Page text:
Credit: Reto Guntli
Credit: Andrew Lindy
Serving their clients is the No. 1 priority for the team at Dennis Wedlick Architect (DWA). Principals Dennis Wedlick, AIA, Alan Barlis, AIA, LEED AP, and their staff have done so exceedingly well, amassing a portfolio of beautifully detailed projects that put a witty, romantic spin on traditional house forms and styles. “We don’t compromise on services,” says Wedlick, who spent 12 years working for Philip Johnson’s firm before hanging out his own shingle. “We’re old, old, old-fashioned that way.” DWA’s work is widely published, and Wedlick himself has authored four books on residential design.
The company also has devoted much care and attention to its second priority: promoting good residential design. Wedlick co-founded the Congress of Residential Architecture (CORA), a group whose mission is to improve the quality of residential architecture by encouraging better communication among homeowners, builders, and designers. Additionally, DWA has become a strong advocate for the Passive House standard. The firm has practiced sustainable design for years, but more recently it devoted a chunk of time and resources to creating a for-sale Passive House. DWA hopes the Hudson Valley, N.Y., project will inspire others to learn more about this highly energy-efficient way of building.
To further that goal, the firm produced a well-designed informational packet on the Passive House concept. Known as the Greater Good Home Newspaper, the piece was distributed last year to 15,000 people.
What is the most gratifying aspect of residential practice?
For me, every project is brand new. There’s no pulling anything out of a drawer. Every family you work with, even a developer—the entire experience is new every time. You’re constantly getting another opportunity to learn something new.
What is the most frustrating aspect?
Regarding the industry as a whole, residential architects have a very hard time explaining why our business is so unique. Because of that, we feel we don’t get as much support from the industry as we need. I think the industry really hasn’t given us enough tools to be as effective as we could be with this very, very unique aspect of practice.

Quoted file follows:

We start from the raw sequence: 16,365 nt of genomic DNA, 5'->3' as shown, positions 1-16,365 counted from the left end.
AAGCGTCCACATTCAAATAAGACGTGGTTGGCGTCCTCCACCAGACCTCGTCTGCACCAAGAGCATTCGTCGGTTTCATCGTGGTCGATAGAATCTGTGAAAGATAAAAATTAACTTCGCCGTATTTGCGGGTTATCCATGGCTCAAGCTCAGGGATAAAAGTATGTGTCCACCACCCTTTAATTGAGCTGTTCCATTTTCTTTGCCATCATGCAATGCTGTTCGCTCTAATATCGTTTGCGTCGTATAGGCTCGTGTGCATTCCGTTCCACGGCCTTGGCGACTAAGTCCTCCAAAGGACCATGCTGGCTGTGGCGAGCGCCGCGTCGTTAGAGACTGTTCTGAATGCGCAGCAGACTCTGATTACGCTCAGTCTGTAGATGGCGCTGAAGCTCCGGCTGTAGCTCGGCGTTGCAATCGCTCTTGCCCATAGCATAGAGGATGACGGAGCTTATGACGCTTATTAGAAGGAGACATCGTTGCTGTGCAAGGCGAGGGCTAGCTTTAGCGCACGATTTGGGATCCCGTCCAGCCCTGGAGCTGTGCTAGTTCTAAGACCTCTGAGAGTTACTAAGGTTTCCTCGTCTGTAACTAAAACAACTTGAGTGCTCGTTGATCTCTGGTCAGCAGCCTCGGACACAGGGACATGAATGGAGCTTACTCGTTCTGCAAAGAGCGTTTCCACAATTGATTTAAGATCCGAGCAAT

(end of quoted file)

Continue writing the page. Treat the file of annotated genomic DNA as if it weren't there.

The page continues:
What is your mission statement or firm goal?
We like to advocate for the power of good residential architecture. We believe that residential architecture can have a greater good. We’re different in the sense that we believe we can make a difference just one house at a time. We can produce one-off, custom solutions and still have a large impact. It’s a controversial thing—I think many people feel helping individual families isn’t universal enough to have a big impact, and we disagree. Residential architecture offers opportunities for case studies. We believe individual case studies can have an impact and make the built environment better. People see them, they test problems in real time and in real places. You can test their performance. So our goal is to raise awareness of the power of residential architecture on an individual basis.
What is the most indispensable tool in your office?
It’s funny—the most indispensable tools in our office are business management tools. We spend a lot of time with time management tools, scheduling tools, Excel spreadsheets. To make the best use of our time, we need to become very efficient in our process. All that time can liberate us to test new ideas and get new resources.
What software does your firm use?
AutoCAD, SketchUp, Photoshop. We do not use BIM. I can’t say for sure what we’ll be using four to five years from now, because our clients are shifting in their age. We have to think about what software will best serve our clients and what will help them accomplish their cost needs, too.
Who is your ideal client?
All our clients are our ideal client!
What is your favorite building?
The Philip Johnson Glass House. It’s a completely sentimental answer, but it represents a lot of things to me.
If you didn’t have the time to design your own house, who would you hire?
I did! I hired Jen Marsh, a stay-at-home architect and the wife of an associate of mine. I believe my clients design their own houses. Hiring Jen gave me the time to design my renovations. Designing is the smallest part of architecture in terms of time. I needed a good architect to do all those things an architect does.